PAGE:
Strength/Resistance Training: These are accomplished lifting free-weights or using exercise tubing that you pull to create resistance. To tone muscles use low weight/high repetitions. For resistance strength training utilize higher weights with fewer repetitions to target specific areas that may be prone to fracture. If you don’t have weights, start with soup cans from your pantry. 

  • Perform wall push-ups to use your body weight.
  • Pick a stair and stabilize with the railing, raise up and down on the balls of your feet to work your lower legs.
  • For your core, lay on your back on your bed and hold your straightened legs in the air. Try laying on your back and moving your legs as though you are on a bike. If you can get on your hands and knees on the floor, practice planks. From hands and knees you can also stretch one leg out straight behind you in the air and hold the position, then switch legs to increase balance and engage deep back muscles.

Isometric Training: These are completely static exercises. This means your muscles contract without your joints actually moving. If you suffer from joint pain or need more low-impact styles of exercise, isometrics are a great option to build bone strength and density, they help to build and maintain muscle mass and improve balance and coordination.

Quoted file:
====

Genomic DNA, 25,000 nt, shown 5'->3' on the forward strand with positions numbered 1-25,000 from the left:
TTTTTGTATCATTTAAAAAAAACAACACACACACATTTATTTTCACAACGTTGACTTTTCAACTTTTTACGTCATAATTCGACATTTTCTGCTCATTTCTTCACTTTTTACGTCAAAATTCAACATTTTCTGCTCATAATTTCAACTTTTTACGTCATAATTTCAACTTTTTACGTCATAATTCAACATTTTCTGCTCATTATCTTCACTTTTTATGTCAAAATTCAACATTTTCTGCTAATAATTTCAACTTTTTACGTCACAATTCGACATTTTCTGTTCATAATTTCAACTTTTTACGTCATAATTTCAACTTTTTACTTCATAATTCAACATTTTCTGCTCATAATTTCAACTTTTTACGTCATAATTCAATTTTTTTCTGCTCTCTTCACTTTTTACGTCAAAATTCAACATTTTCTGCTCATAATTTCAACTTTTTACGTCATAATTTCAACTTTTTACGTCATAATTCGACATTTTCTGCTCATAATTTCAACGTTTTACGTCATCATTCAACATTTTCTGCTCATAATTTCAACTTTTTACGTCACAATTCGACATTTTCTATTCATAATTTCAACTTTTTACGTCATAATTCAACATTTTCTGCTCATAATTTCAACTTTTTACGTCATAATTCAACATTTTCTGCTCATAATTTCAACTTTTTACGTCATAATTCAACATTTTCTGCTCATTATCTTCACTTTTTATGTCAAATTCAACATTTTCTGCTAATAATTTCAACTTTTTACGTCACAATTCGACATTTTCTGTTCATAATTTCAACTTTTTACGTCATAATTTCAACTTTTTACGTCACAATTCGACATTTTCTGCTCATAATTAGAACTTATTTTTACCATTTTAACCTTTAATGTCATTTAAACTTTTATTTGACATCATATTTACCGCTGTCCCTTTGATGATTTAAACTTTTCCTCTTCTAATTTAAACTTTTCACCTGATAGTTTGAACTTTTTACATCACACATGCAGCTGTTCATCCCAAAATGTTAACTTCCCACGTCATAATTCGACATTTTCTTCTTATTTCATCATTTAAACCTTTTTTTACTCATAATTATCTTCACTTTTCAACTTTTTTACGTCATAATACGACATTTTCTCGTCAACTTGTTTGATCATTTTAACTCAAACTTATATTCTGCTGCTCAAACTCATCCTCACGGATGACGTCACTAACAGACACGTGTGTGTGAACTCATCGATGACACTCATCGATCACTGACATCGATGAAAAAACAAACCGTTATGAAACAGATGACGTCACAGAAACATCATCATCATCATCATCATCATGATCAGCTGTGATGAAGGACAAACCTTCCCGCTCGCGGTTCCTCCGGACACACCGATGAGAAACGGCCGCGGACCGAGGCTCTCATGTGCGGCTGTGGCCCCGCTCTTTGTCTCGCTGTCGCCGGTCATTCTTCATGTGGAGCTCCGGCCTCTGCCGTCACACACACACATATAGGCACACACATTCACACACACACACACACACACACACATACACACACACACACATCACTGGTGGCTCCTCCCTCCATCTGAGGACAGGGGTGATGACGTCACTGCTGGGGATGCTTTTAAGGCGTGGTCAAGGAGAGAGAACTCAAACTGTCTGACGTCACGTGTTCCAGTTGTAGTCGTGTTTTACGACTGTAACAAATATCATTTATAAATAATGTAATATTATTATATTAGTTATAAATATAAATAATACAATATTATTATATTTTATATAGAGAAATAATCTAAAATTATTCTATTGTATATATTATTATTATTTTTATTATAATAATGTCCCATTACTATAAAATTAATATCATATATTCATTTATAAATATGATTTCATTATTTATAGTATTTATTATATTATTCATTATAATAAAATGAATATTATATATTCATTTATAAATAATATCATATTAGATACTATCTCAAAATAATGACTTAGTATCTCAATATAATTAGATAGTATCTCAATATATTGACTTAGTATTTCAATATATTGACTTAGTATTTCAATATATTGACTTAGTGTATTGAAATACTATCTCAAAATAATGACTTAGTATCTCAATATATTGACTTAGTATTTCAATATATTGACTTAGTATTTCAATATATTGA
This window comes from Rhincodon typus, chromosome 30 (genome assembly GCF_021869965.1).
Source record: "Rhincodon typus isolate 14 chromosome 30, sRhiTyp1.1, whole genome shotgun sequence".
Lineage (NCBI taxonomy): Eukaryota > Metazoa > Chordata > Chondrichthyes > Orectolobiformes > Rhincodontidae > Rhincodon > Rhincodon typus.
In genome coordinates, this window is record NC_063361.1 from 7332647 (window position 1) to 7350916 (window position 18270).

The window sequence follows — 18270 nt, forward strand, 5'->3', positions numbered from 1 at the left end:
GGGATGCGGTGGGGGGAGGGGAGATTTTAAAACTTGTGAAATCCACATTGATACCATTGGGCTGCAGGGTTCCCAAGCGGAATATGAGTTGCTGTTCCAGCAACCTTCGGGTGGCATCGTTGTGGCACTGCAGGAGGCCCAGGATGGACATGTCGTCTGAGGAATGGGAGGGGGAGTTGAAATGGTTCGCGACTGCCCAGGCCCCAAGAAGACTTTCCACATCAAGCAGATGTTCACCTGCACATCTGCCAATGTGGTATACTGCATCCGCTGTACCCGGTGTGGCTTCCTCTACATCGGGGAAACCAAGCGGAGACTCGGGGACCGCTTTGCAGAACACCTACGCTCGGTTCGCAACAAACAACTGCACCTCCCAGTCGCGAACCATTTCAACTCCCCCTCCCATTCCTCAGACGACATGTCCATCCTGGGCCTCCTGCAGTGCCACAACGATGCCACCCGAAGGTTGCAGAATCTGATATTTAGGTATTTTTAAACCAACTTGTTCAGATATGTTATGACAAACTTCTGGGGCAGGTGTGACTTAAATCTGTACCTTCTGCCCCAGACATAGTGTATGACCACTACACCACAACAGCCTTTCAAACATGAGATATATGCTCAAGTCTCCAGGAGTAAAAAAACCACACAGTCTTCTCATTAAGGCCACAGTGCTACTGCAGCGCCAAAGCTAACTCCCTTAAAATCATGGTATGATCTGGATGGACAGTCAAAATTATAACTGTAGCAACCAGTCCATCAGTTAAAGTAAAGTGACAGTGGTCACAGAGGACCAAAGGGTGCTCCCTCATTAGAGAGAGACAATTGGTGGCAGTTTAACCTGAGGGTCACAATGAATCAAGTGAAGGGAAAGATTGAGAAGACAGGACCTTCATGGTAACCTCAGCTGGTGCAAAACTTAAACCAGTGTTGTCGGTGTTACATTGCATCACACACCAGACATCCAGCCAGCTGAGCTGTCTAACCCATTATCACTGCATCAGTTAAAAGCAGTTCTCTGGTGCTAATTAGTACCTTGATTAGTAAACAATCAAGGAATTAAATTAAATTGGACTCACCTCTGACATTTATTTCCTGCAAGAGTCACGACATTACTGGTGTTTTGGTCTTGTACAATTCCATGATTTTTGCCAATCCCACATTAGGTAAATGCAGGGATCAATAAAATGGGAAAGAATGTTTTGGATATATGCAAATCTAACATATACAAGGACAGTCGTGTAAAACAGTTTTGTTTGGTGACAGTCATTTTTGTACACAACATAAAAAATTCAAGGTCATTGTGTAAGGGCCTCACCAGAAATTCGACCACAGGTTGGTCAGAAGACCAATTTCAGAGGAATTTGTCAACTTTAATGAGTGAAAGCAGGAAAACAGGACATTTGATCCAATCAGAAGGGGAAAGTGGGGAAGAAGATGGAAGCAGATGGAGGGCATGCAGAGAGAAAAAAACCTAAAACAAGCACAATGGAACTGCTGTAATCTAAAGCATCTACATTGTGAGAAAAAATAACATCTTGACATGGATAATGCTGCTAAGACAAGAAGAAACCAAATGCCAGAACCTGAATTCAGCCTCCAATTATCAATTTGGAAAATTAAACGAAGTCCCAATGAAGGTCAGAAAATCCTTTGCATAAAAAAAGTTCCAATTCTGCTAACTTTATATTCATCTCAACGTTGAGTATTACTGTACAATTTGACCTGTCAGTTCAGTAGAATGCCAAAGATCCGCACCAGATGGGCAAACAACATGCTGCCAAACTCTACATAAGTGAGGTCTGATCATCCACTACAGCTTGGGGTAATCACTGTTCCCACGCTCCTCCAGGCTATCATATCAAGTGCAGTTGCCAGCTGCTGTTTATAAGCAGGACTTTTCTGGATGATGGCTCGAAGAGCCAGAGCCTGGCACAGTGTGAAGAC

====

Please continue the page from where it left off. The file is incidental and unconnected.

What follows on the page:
Strategies to Avoid Falls

As we age there are a variety of approaches that we can use to avoid falls: 

  • Implement a regimen of exercise to stay flexible and maintain muscle strength. 
  • Maintain optimum nutrition. Ensure ample Vitamin D3, Calcium, Magnesium to support your muscles and bones. Collagen peptides may also contribute to better bone mineral density
  • Invest in comfortable shoes with good support. Custom orthotics are an option available at many chiropractor’s offices.
  • Always use a shopping cart at stores to enhance stability.
  • Ensure you use handrails for all stairs and install them in the bathroom (in the slippery shower and next to the toilet).
  • Rise slowly from bed (whether it is morning or during the night to use the restroom). Rising slowly to a seated position and then waiting a moment will give time for blood flow to reach your brain and avoid the dizziness that could occur from getting up too fast.

Chiropractic care can help you stay strong by maintaining proper joint alignment through neuromusculoskeletal care. Doctors of chiropractic (DCs) also can advise on nutritional support for your muscle, bone and joint health, and can demonstrate exercises that can help you optimize muscle strength, proprioception (balance) and bone health to promote resilience and reduce your risks for slips and falls